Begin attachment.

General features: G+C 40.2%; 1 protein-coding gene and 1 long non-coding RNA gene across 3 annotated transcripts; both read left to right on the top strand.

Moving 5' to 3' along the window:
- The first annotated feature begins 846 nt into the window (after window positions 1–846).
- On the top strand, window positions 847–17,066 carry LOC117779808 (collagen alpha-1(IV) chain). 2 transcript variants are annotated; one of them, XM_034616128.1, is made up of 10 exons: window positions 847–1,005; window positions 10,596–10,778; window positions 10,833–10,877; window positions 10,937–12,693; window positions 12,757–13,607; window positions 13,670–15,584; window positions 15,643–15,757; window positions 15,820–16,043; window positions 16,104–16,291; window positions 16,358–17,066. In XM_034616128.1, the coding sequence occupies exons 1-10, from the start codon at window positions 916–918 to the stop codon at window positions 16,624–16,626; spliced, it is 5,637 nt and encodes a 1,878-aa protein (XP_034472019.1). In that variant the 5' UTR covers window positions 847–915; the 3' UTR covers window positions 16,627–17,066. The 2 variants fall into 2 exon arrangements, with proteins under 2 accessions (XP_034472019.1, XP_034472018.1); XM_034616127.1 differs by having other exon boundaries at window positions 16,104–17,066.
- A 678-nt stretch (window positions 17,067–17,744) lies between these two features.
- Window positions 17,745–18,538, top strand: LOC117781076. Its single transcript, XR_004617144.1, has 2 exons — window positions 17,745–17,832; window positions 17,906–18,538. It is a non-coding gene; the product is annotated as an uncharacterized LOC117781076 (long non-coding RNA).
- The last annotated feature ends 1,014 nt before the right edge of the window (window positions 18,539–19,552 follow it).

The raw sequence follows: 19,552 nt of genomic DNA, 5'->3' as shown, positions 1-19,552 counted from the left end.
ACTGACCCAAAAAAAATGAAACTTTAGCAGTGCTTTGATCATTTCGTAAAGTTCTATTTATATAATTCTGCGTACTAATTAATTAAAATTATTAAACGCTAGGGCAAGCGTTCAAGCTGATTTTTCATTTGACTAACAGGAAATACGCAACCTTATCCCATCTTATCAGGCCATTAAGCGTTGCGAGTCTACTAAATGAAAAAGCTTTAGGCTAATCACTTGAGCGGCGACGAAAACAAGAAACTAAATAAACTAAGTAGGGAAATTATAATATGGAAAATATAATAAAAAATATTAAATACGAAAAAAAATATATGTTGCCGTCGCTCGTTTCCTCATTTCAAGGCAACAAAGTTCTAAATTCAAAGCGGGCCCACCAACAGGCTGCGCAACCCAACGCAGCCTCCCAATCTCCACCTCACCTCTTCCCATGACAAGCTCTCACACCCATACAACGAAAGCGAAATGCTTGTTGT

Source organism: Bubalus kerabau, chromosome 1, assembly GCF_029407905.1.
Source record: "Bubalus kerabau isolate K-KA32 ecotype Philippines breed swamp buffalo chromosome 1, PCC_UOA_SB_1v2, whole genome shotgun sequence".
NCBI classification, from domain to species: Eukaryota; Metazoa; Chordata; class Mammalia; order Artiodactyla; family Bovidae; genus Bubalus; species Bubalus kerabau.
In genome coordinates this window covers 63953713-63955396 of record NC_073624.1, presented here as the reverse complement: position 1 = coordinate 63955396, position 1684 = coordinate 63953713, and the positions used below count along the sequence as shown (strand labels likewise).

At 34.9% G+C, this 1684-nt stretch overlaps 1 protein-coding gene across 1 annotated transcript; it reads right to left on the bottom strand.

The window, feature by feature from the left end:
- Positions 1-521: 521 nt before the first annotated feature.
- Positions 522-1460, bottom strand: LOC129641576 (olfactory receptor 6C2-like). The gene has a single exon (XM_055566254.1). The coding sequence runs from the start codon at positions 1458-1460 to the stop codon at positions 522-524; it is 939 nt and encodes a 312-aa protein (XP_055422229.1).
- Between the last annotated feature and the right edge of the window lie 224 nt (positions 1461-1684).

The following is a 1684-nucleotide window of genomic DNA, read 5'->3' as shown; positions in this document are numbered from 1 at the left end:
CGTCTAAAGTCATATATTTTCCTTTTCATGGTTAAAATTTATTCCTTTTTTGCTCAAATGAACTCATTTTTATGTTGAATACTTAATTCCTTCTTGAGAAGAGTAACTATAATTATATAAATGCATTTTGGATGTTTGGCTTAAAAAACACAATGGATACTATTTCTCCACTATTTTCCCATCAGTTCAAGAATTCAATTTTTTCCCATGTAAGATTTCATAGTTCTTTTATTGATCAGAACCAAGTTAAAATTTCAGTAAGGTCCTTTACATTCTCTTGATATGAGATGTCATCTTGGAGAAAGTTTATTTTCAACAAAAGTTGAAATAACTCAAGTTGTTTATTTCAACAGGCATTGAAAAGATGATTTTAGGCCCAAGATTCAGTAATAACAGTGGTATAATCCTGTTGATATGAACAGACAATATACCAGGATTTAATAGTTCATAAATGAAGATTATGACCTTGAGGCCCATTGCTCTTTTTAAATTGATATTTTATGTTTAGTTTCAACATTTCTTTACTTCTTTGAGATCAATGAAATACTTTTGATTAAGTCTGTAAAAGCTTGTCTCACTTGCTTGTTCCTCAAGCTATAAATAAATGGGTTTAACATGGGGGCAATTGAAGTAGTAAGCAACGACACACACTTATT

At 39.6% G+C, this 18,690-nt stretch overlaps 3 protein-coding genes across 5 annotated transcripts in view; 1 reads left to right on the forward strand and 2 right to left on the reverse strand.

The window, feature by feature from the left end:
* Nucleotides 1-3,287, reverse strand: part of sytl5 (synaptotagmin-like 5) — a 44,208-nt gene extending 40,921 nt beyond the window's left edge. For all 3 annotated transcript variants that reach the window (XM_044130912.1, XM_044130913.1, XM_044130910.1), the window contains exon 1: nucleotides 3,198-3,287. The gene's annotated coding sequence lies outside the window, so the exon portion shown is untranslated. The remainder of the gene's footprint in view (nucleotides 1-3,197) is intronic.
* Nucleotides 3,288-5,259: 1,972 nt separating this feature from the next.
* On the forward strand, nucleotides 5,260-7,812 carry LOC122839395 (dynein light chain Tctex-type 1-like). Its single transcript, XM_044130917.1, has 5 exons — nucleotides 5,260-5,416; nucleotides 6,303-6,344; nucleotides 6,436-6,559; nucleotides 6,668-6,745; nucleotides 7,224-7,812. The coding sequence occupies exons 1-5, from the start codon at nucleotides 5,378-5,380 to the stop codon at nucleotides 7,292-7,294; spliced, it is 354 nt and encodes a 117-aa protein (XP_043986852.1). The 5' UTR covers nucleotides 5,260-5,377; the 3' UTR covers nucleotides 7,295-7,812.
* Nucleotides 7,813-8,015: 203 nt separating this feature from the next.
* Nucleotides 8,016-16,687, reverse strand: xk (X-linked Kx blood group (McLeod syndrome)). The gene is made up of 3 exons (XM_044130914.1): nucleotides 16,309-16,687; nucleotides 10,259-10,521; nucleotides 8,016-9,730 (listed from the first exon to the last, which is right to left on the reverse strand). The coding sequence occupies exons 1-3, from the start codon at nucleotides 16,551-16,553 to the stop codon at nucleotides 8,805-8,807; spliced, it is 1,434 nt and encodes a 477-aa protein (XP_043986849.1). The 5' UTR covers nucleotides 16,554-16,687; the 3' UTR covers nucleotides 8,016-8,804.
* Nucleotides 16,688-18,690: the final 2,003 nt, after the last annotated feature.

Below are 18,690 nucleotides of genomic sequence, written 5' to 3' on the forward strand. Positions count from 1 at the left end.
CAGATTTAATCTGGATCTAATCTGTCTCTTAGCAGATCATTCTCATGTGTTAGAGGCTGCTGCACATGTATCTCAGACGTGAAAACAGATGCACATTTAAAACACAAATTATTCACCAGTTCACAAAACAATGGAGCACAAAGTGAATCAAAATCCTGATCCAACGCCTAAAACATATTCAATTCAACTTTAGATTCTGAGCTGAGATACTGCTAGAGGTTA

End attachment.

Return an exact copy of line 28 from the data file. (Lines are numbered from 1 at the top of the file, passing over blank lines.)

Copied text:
* Nucleotides 16,688-18,690: the final 2,003 nt, after the last annotated feature.